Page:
Every woman is different. Every baby is different. Every pregnancy is different. Does that help? Probably not! But it seems to be the most common answer when you ask a question to anyone nowadays about pregnancy. Everybody simply has a different experience! While on one hand that is very true, on the other there are some obvious facts, statistics and general practices we can learn about that indicate specifically a high-risk pregnancy. In particular, we can dive into what it is, what we can manage and unavoidable factors.
The last thing you want to hear when you find out you’re pregnant is that you are considered high risk. Risk for what? According to the National Institute of Child Health and Human Development, a high-risk pregnancy is one that threatens the health or life of the mother or her fetus and often requires specialized care from specially trained providers. It can sound scary, but there are trained professionals, such as Dr. E. Stanton Shoemaker, who can help ensure a smooth journey.
Manageable Pre-Pregnancy Tips to Avoid High-Risk
Of course, there’s no way to know exactly how the next nine months of pregnancy will lay out for you, factors can pop up without any bit of warning, but there are some ways to reduce the likelihood of becoming high risk before you even get pregnant. Lifestyle factors play an important role in not only getting pregnant but whether or not you become a high-risk pregnancy.
- Alcohol, tobacco and drug use are the obvious red flags. These habits can not only cause harm to you but to your newly developing fetus. Risks include intellectual and developmental disability, birth defects, sudden infant death syndrome or stillbirth, to name a few. These problems are completely avoidable and can be managed before and during pregnancy.
- Obesity is another factor for high-risk. Losing weight before getting pregnant could help reduce the complications that could occur during pregnancy. Obesity can cause a higher risk for developing diabetes during the pregnancy or cause an increased risk of structural problems with the baby’s heart. According to the Institute of Medicine, overweight women should gain no more than 15-25 pounds during pregnancy and obese women gain no more than 11-20 pounds.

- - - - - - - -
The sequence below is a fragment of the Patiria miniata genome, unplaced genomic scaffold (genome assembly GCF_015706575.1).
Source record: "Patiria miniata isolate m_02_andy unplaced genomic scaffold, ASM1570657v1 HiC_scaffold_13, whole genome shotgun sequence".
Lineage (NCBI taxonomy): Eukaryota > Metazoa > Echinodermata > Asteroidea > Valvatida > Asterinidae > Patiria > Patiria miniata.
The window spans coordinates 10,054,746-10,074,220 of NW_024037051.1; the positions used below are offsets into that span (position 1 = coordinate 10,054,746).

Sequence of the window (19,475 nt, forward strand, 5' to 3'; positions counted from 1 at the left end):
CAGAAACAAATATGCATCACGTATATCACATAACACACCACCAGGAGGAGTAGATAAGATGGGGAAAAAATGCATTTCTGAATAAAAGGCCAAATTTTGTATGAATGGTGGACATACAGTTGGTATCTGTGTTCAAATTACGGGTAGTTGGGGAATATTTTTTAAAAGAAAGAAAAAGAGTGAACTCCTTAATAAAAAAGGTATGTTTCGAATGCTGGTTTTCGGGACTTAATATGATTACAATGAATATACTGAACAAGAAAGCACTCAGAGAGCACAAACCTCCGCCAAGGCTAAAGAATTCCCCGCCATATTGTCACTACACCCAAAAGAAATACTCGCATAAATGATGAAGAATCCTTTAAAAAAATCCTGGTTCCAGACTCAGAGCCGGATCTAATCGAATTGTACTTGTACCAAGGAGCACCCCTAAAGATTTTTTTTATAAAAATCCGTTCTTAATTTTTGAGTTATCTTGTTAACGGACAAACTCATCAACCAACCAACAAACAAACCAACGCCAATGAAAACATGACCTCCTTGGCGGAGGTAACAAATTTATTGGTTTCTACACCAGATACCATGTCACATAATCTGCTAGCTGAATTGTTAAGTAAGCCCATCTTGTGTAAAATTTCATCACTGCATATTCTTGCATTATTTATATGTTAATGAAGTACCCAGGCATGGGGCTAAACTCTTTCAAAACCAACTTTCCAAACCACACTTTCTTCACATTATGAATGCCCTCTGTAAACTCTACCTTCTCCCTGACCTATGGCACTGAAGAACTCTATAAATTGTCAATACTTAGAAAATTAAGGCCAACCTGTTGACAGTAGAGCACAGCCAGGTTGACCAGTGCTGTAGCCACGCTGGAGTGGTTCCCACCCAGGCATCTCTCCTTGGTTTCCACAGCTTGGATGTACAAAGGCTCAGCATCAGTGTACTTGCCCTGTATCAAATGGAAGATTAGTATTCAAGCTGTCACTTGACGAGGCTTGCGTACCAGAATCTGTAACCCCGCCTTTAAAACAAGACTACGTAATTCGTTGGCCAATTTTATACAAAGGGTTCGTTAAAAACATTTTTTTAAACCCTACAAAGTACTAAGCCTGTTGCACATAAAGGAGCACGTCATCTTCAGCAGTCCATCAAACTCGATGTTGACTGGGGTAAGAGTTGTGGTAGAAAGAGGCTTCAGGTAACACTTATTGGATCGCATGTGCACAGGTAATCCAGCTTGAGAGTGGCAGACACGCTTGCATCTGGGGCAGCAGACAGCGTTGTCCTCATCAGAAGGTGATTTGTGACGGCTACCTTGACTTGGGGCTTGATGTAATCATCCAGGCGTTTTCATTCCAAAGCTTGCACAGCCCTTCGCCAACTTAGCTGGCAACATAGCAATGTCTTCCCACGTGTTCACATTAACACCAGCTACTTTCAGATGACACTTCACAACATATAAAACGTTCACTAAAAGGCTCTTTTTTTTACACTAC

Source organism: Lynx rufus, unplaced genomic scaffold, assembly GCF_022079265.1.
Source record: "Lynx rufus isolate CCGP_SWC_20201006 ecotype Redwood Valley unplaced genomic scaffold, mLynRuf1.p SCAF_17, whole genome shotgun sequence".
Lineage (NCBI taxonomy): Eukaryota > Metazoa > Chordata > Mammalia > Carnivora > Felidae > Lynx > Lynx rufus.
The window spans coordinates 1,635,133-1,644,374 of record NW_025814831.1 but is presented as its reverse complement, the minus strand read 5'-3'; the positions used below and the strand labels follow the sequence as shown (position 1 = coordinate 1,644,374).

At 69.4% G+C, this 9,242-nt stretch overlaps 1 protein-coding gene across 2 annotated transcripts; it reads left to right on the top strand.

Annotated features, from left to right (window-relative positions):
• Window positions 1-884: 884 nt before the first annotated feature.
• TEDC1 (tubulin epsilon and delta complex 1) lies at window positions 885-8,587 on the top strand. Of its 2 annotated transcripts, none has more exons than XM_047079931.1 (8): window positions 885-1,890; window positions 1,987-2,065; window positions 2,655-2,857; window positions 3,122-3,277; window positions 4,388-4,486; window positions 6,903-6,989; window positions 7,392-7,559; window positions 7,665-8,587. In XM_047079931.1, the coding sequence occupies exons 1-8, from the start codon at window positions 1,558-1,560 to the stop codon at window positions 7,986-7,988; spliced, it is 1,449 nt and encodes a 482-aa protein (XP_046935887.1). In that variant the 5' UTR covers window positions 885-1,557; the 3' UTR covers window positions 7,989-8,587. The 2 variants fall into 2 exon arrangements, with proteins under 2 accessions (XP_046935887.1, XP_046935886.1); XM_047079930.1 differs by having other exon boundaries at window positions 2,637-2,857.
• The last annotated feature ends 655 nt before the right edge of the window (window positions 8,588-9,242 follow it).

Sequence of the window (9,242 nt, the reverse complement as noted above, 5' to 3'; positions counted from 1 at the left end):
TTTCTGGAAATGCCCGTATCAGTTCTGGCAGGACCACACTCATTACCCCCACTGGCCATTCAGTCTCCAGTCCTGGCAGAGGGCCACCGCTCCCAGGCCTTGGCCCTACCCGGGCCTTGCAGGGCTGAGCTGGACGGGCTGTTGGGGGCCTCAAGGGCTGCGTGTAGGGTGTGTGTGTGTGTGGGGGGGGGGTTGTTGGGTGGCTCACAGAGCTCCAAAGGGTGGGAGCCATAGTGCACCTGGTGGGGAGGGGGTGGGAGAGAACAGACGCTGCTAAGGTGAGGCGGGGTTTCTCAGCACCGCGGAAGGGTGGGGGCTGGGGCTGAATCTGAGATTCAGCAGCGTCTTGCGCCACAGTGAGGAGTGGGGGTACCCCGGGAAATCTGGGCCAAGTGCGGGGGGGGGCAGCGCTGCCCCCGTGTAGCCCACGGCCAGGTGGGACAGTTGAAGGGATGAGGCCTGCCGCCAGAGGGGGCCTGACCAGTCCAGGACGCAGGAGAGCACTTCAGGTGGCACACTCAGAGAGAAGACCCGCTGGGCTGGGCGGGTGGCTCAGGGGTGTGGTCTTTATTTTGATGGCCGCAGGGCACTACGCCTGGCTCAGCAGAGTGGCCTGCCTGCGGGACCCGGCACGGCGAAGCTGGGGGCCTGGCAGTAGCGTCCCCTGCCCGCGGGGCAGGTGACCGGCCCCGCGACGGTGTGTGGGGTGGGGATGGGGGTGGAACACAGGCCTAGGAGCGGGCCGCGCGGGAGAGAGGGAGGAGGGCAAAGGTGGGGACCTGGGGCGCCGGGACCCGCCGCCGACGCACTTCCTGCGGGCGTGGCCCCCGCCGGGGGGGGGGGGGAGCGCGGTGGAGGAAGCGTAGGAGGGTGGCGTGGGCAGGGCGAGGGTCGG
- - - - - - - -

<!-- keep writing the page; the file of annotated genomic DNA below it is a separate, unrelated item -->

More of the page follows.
- Managing your existing health conditions are another important part of having a healthy pregnancy. For example, getting your blood pressure under control or taking proper medications before you become pregnant can stabilize your journey. Knowing the status of any condition beforehand can help your healthcare professional know how to move forward. Even unavoidable health issues, properly treated prior to pregnancy, can get you started on a solid foundation.
Factors Outside of Our Control
Some factors for high risk simply can’t be helped. Your age, for example, when you become pregnant. Whether you were seeking to become pregnant or not is not the issue, you can’t change your age once it’s happened. Pregnancies in teens and women age 35 or older increase the risk for preeclampsia and gestational high blood pressure. Other unavoidable risk factors include multiple births or previous miscarriages.
According to NICHD, other existing health conditions may include:
- High blood pressure
- Polycystic ovary syndrome (PCOS)
- Kidney disease
- Autoimmune disease
- Thyroid disease
- Zika infection
What Do I Do if I’m Considered High Risk?
If you are considered a high-risk pregnancy due to any of the factors above or some other reason, it is especially important to see a highly trained and specialized physician. Dr. E. Stanton Shoemaker at Innovations in Women’s Health has over 11,000 deliveries and 40 years of practice under his belt. He desires that you fully understand what increases your risk for high risk and what you can do to ensure the best possible health to you and your baby.
Don’t wait until the middle of your pregnancy to get check-ups or ultrasounds. Even if you don’t fall under any of the categories above it is crucial that routine exams take place throughout the entire duration of your pregnancy.
High-risk pregnancies can be managed well and delivered successfully! Let your healthcare provider know of any and all medical conditions and be open about your symptoms. If you are pregnant or thinking about becoming pregnant, please call Innovations in Health at 361-929-7088 to schedule your confidential consultation.
 Institute of Medicine. (2009). Weight gain during pregnancy. Retrieved on August 30, 2019, from http://nationalacademies.org/hmd/~/media/Files/Report%20Files/2009/Weight-Gain-During-Pregnancy-Reexamining-the-Guidelines/Report%20Brief%20-%20Weight%20Gain%20During%20Pregnancy.pdf